Following that attack, the nation’s gun laws — which were first passed in 1983 — came under scrutiny. The ensuing debate led to a 1993 amendment on the regulation of military-style semi-automatic firearms.

Despite those laws, New Zealand’s weapons legislation is considered more relaxed than most Western countries outside of the USA. Gun owners do need a license but they aren’t required to register their guns — unlike in neighboring Australia.

While authorities do not know exactly how many legally or illegally owned firearms are currently in circulation in New Zealand, estimates put the number at about 1.2 million, according to New Zealand Police. This figure equates to about one gun for every three people — a rate that is considered high when compared with Australia, which has 3.15 million guns, approximately one for every eight people.

That said, gun-inflicted fatalities remain relatively low in New Zealand. The number of gun homicides per year in the decade up to 2015 was in the dozens, according to figures compiled by the University of Sydney. This equated to an annual rate of about one death per 100,000 people — in contrast to the United States, which had 12 deaths per 100,000 people in 2017.

Potential gun owners in New Zealand must be over the age of 16 and pass a police background check, according to the Sydney Morning Herald.

There’s more at the original, but what CNN is not-so-secretly hinting at is that there needs to be registration of all firearms in the country.

Trending

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When I say, not so secretly hinting at, it is because the story continues to note that neighboring Australia had “federally funded gun buybacks and voluntary surrenders of firearms,” without mentioning that that weapons collection in Australia was not voluntary, but mandatory.

After a gunman with an AR-15 rifle and high-capacity magazines opened fire at a tourist site in Port Arthur and killed 35 people in 1996, a conservative government led Australian states in passing sweeping new restrictions on firearms. Authorities collected and destroyed over 640,000 weapons, as many as one-third of all guns in the country — whether their owners wanted to part with them or not.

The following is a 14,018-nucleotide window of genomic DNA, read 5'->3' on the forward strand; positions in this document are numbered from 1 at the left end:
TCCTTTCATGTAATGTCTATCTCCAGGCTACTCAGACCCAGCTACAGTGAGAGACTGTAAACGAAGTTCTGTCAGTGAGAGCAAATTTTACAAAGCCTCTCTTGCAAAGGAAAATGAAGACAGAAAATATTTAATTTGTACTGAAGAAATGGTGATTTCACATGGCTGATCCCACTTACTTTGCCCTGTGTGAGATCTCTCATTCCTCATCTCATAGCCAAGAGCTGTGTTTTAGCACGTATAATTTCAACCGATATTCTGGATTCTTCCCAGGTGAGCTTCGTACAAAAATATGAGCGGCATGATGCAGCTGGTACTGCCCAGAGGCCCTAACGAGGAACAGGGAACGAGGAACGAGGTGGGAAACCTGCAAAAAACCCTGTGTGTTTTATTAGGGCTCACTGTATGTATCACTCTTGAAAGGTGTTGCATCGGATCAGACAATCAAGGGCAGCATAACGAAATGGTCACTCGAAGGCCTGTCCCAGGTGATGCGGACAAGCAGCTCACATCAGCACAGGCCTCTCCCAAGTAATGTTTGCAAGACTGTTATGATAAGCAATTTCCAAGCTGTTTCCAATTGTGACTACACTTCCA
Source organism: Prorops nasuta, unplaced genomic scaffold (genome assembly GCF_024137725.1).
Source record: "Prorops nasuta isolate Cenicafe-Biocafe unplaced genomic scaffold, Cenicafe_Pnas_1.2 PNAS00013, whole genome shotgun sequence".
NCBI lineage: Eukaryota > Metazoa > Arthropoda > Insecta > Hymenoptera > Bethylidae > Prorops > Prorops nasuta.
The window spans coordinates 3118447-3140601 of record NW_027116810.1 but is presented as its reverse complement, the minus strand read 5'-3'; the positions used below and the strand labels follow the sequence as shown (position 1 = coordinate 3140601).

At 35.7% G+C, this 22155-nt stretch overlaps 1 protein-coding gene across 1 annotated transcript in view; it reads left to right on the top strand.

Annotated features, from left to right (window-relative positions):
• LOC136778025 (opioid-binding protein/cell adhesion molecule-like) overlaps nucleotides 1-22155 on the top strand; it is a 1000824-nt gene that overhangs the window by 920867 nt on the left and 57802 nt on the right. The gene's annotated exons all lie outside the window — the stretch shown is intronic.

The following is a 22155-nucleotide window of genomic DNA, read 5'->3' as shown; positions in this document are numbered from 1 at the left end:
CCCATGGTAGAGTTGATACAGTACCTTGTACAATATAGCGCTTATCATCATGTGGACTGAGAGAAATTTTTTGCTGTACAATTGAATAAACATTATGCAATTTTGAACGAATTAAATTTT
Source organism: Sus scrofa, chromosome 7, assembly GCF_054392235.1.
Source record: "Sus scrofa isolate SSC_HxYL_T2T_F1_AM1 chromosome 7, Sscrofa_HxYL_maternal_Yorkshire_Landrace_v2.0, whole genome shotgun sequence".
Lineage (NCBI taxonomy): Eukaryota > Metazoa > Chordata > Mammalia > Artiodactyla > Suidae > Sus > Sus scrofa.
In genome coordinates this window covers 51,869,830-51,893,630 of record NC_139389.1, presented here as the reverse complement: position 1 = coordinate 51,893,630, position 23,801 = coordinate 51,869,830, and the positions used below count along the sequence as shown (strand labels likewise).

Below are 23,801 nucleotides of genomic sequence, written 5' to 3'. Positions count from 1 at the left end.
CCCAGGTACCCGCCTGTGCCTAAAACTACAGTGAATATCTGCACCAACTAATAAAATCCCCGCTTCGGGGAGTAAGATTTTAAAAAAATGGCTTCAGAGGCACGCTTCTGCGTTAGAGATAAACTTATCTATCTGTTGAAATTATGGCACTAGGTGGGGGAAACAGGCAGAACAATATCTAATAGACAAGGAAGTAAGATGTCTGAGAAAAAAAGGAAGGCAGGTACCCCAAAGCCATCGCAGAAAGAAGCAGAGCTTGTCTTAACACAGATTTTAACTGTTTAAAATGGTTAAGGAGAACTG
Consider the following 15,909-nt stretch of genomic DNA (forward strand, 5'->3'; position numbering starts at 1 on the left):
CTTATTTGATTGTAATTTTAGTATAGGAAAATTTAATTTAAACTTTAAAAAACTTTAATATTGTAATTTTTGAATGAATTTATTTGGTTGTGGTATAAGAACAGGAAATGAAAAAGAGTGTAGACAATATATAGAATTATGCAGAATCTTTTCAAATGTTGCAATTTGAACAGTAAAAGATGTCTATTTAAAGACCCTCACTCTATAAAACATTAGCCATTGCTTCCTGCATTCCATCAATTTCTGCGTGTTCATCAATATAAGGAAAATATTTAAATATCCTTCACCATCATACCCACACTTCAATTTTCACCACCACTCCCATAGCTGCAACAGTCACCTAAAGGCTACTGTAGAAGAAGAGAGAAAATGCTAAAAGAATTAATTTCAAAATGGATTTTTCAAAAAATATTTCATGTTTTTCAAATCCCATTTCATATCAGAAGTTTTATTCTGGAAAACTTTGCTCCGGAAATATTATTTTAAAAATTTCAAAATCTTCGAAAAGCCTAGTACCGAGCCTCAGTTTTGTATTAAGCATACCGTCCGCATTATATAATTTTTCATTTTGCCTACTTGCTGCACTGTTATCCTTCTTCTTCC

As is the case in New Zealand, Australians who wish to purchase firearms must pass thorough background checks and present a “justifiable reason” for ownership; self-defense is not considered a justifiable reason to own a firearm.

That, if we tell the truth here, is what the left would like to see here: if weapons are privately owned at all, self-defense would not be listed as a valid reason for owning them. They would rather see law-abiding Americans killed than defend themselves from criminals with a firearm; they would rather see the criminals survive and the victims of crime not.

That criminals would still own weapons, because they are not going to obey gun control laws, doesn’t seem to bother the left in the slightest.

We need to be very thankful that we have a written Constitution, and that it cannot be amended by simple majorities; were that the case, our rights under the Second Amendment — and others as well — would have been taken away long ago.